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Chapel returning home to Lyttelton

An historic chapel with links to Antarctica is returning home to Lyttelton.

Taonga News and the Press  |  26 May 2012  |

Historic St Saviour’s Chapel is going home, back to Lyttelton.

St Saviour’s has been the Chapel for the Cathedral Grammar School and was only slightly damaged during the Christchurch earthquakes. But now the Cathedral Grammar School Trust Board has decided to gift St Saviour’s Chapel to the parish of Lyttelton.

“This is an excellent opportunity to preserve some of Canterbury’s history and give a new lease of life to a beautiful and much admired historic Chapel,” headmaster Paul Kennedy says.

Holy Trinity Church in Lyttelton suffered extensive damage in the earthquake on Feb 22, 2011.

Stained-glass windows were retrieved for storage in early June 2011 by Graham Stewart and the following week, on June 13, the stone church completely collapsed, leaving the roof sitting on the ground.

It was subsequently de-consecrated before being removed in pieces from the site.

In 1975 the parishioners of West Lyttelton agreed to merge with the parishioners of Holy Trinity Lyttelton. Encouraged by the vicar, the Rev David Boyd, and the Diocese of Christchurch, the parishioners gifted St Saviour’s Chapel to Cathedral Grammar School.

St Saviour’s Chapel was originally constructed in Lyttelton in 1886, to a classically elegant Cyril Mountfort design.

In Lyttelton it was the church for many sailors from Captain Scott’s “Discovery” and the tragic “Terra Nova” expedition.

It claims to be the church in which Scott prayed just prior to leaving New Zealand shores. This beautiful wooden chapel was cut into large pieces and relocated onto its current site in 1976.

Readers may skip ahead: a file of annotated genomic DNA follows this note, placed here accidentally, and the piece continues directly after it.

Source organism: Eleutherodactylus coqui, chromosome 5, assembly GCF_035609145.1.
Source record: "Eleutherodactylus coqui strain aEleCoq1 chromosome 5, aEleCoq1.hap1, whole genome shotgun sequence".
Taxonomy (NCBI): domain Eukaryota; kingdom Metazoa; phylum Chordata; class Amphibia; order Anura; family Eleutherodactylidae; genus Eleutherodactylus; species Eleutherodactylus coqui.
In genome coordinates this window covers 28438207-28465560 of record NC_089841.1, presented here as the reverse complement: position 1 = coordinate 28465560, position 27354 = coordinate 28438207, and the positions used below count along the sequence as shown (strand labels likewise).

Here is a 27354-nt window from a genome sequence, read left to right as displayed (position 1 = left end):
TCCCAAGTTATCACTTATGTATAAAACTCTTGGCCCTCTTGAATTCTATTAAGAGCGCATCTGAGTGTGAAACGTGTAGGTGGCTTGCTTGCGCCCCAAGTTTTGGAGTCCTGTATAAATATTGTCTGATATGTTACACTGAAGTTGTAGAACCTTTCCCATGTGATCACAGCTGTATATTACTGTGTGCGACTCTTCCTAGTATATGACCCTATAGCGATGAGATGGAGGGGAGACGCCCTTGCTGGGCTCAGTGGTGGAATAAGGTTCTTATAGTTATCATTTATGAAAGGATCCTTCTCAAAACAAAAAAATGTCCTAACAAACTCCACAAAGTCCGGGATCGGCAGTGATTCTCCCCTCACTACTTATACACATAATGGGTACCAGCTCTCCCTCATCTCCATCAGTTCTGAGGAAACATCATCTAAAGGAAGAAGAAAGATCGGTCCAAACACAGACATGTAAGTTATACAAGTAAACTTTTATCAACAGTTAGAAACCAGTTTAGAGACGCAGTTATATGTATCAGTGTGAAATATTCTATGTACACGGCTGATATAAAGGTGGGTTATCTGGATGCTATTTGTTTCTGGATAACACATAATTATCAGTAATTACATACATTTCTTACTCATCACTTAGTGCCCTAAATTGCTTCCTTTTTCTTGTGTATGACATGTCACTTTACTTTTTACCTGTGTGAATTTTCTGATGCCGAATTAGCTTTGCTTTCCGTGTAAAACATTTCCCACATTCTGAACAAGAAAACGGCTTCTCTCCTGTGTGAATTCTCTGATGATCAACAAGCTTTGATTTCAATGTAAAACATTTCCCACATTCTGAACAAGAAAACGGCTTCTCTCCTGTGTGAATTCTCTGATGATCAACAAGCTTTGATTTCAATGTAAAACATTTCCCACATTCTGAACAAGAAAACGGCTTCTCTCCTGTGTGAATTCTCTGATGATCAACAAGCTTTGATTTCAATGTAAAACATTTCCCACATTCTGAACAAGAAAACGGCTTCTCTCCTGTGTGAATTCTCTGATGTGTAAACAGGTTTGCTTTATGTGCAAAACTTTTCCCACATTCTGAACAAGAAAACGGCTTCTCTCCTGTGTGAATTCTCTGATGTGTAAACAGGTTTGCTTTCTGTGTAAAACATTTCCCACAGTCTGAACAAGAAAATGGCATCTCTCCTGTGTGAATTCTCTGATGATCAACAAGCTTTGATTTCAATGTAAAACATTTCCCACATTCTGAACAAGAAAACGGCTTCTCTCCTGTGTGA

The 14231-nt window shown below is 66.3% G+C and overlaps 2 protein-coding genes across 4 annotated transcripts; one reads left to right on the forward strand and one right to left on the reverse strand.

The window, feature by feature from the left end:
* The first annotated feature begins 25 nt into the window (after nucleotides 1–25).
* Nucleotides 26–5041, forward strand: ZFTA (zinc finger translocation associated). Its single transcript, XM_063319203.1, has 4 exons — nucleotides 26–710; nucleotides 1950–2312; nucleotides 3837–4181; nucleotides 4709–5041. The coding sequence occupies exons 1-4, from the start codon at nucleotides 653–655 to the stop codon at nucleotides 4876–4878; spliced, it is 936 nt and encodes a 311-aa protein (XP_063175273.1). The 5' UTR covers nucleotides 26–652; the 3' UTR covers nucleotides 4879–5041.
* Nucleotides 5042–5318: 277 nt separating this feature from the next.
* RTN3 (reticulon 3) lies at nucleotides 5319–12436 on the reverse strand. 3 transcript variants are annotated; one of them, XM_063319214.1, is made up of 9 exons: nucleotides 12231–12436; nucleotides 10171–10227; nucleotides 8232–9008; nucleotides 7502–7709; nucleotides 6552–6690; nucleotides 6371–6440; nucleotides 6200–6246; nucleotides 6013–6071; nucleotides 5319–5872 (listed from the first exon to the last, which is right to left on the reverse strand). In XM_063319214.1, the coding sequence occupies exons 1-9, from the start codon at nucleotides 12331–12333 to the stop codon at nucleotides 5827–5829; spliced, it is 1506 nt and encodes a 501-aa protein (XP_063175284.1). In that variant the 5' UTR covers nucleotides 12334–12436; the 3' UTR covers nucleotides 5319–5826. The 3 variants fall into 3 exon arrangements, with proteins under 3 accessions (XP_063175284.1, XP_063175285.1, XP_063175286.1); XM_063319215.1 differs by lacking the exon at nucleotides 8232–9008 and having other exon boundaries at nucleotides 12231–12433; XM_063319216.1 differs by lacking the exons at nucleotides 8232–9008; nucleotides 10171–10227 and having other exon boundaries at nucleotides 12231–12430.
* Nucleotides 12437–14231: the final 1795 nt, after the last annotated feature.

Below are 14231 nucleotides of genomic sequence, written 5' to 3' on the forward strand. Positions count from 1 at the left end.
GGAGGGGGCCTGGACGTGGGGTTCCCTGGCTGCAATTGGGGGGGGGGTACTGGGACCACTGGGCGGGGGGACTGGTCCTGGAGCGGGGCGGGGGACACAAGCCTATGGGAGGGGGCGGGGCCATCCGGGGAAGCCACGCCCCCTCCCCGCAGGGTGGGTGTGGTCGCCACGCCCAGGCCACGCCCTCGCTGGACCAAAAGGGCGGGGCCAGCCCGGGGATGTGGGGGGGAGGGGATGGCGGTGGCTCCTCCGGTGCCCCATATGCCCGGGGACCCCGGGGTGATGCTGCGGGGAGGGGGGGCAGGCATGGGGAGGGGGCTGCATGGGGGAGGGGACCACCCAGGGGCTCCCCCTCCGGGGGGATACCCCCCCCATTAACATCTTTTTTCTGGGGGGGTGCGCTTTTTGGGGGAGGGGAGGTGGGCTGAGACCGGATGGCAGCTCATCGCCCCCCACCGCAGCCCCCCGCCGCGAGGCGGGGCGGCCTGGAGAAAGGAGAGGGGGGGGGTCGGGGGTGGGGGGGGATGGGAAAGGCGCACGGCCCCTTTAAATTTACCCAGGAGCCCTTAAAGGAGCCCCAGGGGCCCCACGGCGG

The Cathedral Grammar School Trust Board is extensively redeveloping the school site as a result of the 2010 / 2011 earthquakes.

Growth in roll numbers has meant that over recent years the chapel is slightly too small for the school’s needs. The school has decided to build a larger chapel.

Bishop Victoria Matthews says, “This co-operation and consideration of others’ needs, which both honours the past and looks to the future, is an example of what all of Christchurch and Canterbury needs to commit to if we are going to succeed in building a new future that makes our descendants proud.”

The original altar from St. Saviour’s Chapel was gifted to the Antarctic Division of the former government department, DSIR, for installation in the chapel at Scott Base. It is believed to be currently installed in the Chapel of the Snows, at McMurdo Station.

Bishop Victoria said the parish's insurance money would cover the cost of relocation, reconstruction and earthquake strengthening.

Vestryman Mark Penn said the chapel would be a place of worship for all faiths in the town.

"If you speak to anybody in the community they are all so excited about this," he said.

"We managed to save a lot of timber, a stained-glass window and other important artefacts from Holy Trinity before it was demolished. We will try to use these in St Saviour's."

Options for relocating the chapel include transporting it over the Port Hills by road or floating it on a barge.

Cathedral Grammar plans to build a larger chapel in the coming years.